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killer whale

HWDT Biodiversity Officer_Nienke van Geel_14.9.09 (3).jpg

Latin: Orcinus orca
Gaelic: Mada-chuain



Months: January – December 

Length: Up to 9.8 metres

Range: Global distribution

Threats: Pollution, habitat degradation

Diet: Fish, squid, birds, marine mammals



Killer whales, also known as orcas, are the largest members of the dolphin family. Their size, colouration and behaviour make them very distinctive. Adult killer whales measure 5.5 to 9.8 metres in length and can live for up to 90 years; females are generally smaller and longer-lived than males. The robust body is mainly jet black, with a bright white lower jaw, side patch and eye patch. The belly is also white, as is the underside of the tail. There is a grey patch behind the dorsal fin, known as the ‘saddle-patch’. The adult males’ dorsal fin is the largest of all cetaceans at up to 1.8 metres and is an important identification feature. Females and young animals have a smaller falcate (curved) dorsal fin. Pectoral fins in all animals are paddle-shaped.


Killer whales are powerful swimmers capable of speeds of 35 mph, which enables them to travel vast distances in a short space of time. These animals are very intelligent and can be inquisitive and approachable. In the Hebrides, killer whales tend show lower levels of surface activity, compared to elsewhere in the world where they can be seen wake riding, breaching, spy-hopping (just the head coming out of the water) and lobtailing (slapping their tail-fin down on the water). 


Globally, killer whales are one of the most widespread cetaceans, ranging from warm tropical waters to the freezing polar regions. In the Hebrides there is a small group of killer whales called the West Coast Community, which now numbers just eight individuals, four males and four females, that can be identified by the size, shape and nicks in their dorsal fins as well as differences in their saddle-patches. The most well known and distinctive animal in this group is ‘John Coe’ who has a large chunk out of the bottom of his dorsal fin. John Coe has been regularly seen since 1992 throughout the Hebrides, but is sometimes seen off the coast of Ireland and Wales. Killer whales from Shetland, Orkney, Iceland and Norway have also been seen in Scotland.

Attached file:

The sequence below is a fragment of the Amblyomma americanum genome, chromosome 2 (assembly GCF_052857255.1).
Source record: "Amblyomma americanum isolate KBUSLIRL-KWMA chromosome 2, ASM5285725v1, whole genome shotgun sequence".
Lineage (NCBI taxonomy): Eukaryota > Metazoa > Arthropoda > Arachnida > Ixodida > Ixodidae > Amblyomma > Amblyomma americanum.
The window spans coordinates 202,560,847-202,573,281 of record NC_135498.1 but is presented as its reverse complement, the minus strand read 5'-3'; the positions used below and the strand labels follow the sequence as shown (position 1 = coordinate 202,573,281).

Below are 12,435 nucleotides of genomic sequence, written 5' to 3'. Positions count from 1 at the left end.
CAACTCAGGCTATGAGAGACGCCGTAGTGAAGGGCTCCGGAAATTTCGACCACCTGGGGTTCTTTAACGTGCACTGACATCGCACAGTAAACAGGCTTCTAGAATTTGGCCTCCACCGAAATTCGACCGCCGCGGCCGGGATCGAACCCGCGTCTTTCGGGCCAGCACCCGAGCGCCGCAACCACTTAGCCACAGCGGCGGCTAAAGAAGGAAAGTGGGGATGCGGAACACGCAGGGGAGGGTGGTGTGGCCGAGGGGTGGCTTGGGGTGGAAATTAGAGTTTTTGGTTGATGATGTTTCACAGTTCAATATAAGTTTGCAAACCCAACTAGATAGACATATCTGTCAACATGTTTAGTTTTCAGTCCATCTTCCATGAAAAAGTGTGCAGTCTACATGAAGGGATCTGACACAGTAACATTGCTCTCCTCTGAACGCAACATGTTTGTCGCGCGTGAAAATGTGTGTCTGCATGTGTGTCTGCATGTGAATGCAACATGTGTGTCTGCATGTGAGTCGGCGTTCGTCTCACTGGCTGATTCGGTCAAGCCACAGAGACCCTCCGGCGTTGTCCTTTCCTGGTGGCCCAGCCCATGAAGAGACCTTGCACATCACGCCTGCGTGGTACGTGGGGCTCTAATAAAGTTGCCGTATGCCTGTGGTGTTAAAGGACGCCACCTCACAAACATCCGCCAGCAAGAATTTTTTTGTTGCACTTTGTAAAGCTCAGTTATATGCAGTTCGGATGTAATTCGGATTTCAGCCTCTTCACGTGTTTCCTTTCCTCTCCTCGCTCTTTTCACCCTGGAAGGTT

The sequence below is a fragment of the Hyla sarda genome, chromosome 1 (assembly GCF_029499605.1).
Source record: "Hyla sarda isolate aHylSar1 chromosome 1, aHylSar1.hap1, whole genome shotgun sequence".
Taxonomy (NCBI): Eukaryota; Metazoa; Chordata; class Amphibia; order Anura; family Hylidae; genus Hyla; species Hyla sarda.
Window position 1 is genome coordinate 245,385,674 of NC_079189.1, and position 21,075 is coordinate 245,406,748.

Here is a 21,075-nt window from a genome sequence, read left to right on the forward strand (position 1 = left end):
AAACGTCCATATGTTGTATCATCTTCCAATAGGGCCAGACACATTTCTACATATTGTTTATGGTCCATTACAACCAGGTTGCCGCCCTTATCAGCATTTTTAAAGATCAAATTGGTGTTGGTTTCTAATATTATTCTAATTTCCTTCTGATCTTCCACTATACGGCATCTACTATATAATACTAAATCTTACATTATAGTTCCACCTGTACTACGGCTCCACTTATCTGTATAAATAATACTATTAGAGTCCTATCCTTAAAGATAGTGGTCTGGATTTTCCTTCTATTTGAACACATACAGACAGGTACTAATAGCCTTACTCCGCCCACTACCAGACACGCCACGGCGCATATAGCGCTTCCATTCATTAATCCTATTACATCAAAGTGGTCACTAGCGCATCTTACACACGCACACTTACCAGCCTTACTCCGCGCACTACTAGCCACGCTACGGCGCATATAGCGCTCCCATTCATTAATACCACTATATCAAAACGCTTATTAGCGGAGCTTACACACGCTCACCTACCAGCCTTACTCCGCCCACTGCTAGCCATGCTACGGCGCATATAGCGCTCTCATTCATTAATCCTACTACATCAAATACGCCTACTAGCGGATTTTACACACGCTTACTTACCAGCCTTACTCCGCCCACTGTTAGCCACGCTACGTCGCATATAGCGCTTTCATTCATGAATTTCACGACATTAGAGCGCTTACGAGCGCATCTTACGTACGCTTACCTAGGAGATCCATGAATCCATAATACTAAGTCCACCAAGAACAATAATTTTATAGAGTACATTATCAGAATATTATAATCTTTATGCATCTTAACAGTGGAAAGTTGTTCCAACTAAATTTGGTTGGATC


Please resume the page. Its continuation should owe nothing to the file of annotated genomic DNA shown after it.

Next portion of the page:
The killer whale is one of the ocean's top predators. Different pods of killer whales have different feeding preferences and their prey includes fish (including cod, herring, mackerel and salmon), shark, octopus and squid, as well as birds, seals and other cetaceans. They often hunt co-operatively and in silence, especially when pursuing marine mammal prey. The West Coast Community are known to feed on other marine mammals such as harbour porpoises and killer whales around Shetland and Orkney have been recorded feeding on seals.


As an apex predator at the top of the food chain with no natural predators, killer whales are at risk of a higher level of toxic contamination in their tissue and organs than other species. Organochlorines that end up in the ocean, such as pesticides and industrial chemicals such as polychlorinated biphenyls (PCBs), accumulate in the bodies of all marine animals because they are at the top of the food chain. Killer whales may also be affected by changes to the ecosystem, such as changes in prey availability caused by pollution and climate change.

Killer Whale Hotspot Map